One of the most challenging issues for developers who don’t live in RDBMS world is how to make the system working seamlessly in multi-user environment. The code which works perfectly in development and QA starts to fall apart when dozens of users access the system. There are timeouts, deadlocks and other issues that developer cannot even reproduce in house. It does not really matter that SQL Server uses row level locking, that transaction isolation level set to read uncommitted – locking, blocking and deadlocking still occurs.
Today I’m going to start the series of the posts about locking in Microsoft SQL Server. I’ll try to explain why blocking and deadlocks occur in the system, how you can troubleshoot related problems and what should you do in order to minimize it. We will cover different transaction isolation levels and see how and why it affects behavior of the system. And talk about quite a few other things.
So let’s start with the lock types. What is the lock? In short, this is in-memory structure (64 bytes on 32 bit OS or 128 bytes on 64 bit OS). The structure has the owner, type and resource hash that links it to the resource it protects (row, page, table, file, database, etc). Obviously it’s more complicated and has quite a few other attributes, but for our practical purposes that level of details is enough.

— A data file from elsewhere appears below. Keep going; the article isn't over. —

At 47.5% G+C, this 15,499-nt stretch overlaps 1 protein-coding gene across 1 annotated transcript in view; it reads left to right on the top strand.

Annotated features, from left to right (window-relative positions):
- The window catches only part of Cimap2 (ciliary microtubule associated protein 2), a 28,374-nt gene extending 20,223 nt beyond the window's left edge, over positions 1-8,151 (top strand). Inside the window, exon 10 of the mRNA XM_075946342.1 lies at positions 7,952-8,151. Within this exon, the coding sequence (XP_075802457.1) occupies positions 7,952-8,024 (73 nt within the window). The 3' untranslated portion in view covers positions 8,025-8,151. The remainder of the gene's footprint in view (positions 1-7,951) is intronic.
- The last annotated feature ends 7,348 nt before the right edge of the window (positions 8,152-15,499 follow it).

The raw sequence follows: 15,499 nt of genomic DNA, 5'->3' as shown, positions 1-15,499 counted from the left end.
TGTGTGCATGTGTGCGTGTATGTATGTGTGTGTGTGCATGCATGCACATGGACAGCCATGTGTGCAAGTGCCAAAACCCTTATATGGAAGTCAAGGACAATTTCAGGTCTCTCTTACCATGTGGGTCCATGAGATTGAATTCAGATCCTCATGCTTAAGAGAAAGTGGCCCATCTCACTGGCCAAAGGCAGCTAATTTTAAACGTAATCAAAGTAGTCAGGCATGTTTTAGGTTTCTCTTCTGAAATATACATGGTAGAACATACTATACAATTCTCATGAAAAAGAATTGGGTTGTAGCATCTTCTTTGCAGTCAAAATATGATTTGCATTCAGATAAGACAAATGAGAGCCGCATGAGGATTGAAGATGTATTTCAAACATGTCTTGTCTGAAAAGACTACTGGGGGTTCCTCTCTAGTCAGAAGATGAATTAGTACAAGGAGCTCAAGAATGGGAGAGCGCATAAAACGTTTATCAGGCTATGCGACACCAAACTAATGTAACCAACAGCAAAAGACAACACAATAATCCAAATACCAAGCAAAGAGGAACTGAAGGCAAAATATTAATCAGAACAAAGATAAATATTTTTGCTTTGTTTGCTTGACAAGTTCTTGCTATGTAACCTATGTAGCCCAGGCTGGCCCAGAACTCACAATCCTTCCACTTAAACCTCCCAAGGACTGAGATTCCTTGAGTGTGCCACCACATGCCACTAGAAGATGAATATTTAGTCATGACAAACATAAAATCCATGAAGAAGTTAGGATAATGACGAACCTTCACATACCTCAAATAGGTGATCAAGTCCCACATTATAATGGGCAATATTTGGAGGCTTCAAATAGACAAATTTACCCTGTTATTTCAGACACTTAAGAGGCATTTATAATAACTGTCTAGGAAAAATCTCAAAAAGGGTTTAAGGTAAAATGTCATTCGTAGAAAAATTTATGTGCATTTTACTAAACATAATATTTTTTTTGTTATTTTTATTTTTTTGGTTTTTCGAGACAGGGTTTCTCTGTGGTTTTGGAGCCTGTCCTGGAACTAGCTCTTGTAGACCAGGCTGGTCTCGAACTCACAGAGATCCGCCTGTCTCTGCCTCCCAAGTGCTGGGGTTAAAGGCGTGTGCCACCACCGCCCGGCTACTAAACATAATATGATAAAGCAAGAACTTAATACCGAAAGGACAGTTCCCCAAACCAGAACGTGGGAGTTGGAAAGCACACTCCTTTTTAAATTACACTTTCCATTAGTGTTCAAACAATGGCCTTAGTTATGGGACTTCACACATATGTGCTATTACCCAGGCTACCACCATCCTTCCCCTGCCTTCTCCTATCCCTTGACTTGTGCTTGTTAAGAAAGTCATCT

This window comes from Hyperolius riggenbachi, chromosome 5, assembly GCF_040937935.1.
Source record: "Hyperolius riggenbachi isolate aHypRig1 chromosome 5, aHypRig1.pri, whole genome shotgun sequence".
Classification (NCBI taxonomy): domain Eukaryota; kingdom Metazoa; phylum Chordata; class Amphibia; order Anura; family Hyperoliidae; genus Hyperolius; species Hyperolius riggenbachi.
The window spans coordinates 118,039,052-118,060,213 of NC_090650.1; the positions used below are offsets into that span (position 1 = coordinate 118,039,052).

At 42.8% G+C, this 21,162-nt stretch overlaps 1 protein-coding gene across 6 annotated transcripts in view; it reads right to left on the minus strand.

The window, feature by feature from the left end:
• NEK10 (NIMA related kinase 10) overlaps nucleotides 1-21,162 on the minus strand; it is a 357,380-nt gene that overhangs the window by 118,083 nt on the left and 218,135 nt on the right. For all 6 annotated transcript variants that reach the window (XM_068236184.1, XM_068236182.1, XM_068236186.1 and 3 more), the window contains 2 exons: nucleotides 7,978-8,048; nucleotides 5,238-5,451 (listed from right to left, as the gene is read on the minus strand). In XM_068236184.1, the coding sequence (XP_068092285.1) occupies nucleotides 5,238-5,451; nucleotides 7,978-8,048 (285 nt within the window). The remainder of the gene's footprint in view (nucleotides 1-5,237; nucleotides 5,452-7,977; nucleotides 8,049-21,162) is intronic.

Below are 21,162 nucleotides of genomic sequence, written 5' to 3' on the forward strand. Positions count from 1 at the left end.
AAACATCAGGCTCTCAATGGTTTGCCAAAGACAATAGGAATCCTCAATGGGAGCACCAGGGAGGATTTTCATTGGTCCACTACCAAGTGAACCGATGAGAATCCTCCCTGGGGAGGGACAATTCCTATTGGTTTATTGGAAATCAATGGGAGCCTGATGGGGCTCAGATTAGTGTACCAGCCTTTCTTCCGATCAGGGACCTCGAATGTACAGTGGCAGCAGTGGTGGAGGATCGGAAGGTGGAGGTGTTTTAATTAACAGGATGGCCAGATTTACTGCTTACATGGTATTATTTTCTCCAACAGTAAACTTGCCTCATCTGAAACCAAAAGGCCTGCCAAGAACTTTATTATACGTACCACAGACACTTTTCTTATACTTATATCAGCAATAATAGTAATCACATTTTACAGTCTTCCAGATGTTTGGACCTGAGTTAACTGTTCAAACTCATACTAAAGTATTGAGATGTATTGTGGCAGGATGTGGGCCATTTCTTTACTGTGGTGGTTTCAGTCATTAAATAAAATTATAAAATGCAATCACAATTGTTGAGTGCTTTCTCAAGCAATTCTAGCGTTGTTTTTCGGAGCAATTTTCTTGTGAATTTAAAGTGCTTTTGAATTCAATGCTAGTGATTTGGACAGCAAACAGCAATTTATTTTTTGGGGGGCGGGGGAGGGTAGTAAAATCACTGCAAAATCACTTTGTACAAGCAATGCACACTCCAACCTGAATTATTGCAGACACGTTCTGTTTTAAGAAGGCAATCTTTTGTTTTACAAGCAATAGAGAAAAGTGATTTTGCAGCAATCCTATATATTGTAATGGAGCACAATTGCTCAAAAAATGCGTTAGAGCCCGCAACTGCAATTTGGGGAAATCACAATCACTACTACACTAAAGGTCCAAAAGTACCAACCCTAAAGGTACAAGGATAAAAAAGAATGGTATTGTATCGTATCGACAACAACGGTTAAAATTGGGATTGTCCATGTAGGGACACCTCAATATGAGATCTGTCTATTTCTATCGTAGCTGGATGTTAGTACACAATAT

SQL Server has more than 20 different lock types but for now let’s focus on the most important ones.
- Shared locks (S). Those locks acquired by readers during read operations such as SELECT. I’d like to mention that it happens in most part of the cases but not all the time. There are some cases when readers don’t acquire (S) locks. We will talk about it later.
- Exclusive locks (X). Those locks acquired by writers during data modification operators such as Insert, Update or Delete. Those locks prevent one object to be modified by the different sessions. Those locks are always acquired and held till end of transaction
- Update locks (U). Those locks are the mix between shared and exclusive locks. SQL Server uses them with data modification statements while searching for the rows need to be modified. For example, if you issue the statement like: “update MyTable set Column1 = 0 where Column1 is null” SQL Server acquires update lock for every row it processes while searching for Column1 is null. When eligible row found, SQL Server converts (U) lock to (X).
- Intent locks (IS, IX, IU, etc). Those locks indicate locks on the child objects. For example, if row has (X) lock, it would introduce (IX) locks on page, table and database level. Main purpose of those locks is optimization. This about situation when you need to have exclusive access to the database (i.e. (X) lock on database level). If SQL Server did not have intent locks, it would have to scan all rows in the all objects and see if there are any low level locks acquired.
Obviously the biggest question is lock compatibility. If you open MSDN site you’ll see nice and “easy to understand” matrix with more than 400 cells. But for our practical purpose let’s focus on the smaller version:
So what we need to remember are basically 3 things:
- (S) locks are compatible with (S) and (U) locks.
- (X) locks are incompatible with any other lock types
- (U) locks are compatible with (S) but incompatible with (U)
Simple enough. Next time we will look at transaction isolation levels and see how it affects lock behavior.